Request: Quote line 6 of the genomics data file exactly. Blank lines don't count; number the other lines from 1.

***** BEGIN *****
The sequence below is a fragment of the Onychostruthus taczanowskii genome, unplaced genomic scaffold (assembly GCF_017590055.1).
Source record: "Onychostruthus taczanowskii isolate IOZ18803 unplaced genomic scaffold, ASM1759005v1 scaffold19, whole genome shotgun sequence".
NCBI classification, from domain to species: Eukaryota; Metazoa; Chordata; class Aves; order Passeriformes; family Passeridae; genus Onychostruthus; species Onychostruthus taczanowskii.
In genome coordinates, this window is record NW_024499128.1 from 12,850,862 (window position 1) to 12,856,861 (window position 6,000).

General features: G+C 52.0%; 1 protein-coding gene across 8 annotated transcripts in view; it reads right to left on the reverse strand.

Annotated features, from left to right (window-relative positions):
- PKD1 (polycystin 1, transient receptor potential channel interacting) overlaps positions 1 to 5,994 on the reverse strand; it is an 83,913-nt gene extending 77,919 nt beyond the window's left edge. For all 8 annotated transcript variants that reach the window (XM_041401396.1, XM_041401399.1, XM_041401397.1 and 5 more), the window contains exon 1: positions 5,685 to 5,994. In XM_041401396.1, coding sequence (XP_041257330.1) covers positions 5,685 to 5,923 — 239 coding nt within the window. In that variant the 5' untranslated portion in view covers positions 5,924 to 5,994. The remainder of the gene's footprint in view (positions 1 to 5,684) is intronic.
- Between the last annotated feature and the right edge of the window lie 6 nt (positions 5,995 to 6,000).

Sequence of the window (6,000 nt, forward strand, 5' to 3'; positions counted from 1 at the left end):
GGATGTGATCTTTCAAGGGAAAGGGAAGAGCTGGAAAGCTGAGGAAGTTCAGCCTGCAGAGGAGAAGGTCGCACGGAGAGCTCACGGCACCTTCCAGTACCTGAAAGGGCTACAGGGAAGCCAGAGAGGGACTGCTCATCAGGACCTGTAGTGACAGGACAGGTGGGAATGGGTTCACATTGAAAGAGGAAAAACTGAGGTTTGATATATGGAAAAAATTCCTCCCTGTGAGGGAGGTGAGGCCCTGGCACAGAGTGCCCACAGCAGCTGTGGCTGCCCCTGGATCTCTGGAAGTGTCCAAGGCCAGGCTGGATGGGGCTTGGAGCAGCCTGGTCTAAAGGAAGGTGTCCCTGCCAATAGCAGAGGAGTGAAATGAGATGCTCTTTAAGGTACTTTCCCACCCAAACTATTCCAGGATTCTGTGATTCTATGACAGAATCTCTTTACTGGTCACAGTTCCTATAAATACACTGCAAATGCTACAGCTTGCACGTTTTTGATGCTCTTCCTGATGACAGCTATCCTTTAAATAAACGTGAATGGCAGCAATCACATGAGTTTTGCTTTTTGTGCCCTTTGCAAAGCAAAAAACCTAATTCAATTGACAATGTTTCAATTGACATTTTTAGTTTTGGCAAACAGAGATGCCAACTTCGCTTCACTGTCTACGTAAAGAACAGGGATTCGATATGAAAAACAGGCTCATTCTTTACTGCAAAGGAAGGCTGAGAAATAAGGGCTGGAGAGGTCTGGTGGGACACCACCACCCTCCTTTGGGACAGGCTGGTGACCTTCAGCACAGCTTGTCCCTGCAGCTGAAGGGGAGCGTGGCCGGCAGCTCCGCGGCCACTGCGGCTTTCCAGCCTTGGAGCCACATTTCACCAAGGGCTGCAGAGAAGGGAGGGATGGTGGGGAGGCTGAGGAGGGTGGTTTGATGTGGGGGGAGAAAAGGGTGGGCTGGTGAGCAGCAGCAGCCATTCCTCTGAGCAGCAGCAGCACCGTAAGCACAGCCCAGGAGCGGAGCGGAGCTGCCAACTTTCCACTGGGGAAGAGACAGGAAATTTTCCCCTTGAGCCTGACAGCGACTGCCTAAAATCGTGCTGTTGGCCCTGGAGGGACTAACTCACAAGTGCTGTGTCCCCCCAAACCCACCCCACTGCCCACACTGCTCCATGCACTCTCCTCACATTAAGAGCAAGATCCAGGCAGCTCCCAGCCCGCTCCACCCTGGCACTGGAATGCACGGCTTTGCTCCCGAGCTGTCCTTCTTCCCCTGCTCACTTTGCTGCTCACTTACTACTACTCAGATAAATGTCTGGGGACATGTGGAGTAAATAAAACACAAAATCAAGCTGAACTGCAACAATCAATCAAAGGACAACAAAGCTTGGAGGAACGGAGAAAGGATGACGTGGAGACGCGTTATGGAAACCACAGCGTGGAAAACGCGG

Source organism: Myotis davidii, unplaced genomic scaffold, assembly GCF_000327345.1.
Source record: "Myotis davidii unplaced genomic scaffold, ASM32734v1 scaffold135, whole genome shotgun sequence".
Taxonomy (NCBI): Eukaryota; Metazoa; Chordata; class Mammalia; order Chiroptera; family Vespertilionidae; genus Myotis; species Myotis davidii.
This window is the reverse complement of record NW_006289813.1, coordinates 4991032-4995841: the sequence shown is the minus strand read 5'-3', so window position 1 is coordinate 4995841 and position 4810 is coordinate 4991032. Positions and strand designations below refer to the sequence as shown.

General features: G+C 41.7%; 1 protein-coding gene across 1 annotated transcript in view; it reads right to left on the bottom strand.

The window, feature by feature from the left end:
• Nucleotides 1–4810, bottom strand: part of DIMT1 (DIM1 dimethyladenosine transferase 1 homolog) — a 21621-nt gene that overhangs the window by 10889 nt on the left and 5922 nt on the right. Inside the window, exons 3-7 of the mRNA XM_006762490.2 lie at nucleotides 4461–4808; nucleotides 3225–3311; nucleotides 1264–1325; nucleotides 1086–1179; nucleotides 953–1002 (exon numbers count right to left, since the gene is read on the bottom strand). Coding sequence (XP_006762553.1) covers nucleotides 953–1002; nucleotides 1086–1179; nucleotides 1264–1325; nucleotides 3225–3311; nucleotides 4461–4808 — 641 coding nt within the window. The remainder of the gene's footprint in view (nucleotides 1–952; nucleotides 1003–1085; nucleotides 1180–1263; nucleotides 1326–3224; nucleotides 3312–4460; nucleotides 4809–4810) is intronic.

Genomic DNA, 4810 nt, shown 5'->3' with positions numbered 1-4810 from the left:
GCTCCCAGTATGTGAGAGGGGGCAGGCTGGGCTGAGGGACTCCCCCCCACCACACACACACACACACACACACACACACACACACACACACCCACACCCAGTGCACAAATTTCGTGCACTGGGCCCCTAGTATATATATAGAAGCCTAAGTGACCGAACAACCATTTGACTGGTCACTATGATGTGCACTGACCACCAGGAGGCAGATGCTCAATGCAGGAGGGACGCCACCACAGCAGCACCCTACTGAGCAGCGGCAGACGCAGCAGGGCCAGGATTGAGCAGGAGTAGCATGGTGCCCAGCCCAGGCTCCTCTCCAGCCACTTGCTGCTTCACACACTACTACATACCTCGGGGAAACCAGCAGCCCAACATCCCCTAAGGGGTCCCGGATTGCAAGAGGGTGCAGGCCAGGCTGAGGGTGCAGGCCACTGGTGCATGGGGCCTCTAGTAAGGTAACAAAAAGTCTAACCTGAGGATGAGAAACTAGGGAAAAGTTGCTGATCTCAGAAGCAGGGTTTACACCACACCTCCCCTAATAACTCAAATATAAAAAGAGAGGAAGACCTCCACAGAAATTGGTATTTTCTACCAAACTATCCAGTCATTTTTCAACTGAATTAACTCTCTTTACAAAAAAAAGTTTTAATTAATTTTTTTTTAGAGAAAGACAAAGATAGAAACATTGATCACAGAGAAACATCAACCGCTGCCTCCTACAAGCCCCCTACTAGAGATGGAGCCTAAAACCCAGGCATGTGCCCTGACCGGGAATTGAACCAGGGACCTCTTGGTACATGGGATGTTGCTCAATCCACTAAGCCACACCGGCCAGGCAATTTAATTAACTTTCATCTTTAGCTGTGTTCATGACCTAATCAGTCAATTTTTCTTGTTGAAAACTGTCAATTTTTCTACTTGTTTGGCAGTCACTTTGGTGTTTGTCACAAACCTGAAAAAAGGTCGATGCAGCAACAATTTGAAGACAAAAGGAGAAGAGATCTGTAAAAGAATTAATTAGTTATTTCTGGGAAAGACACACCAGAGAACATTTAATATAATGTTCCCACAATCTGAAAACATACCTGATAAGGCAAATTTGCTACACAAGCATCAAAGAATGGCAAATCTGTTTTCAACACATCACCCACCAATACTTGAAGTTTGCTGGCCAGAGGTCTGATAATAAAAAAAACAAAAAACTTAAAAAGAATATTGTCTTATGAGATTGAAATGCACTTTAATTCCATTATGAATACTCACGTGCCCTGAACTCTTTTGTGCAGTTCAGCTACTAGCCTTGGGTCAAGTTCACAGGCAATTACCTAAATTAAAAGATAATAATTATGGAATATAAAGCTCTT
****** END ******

Annotated features, from left to right (window-relative positions):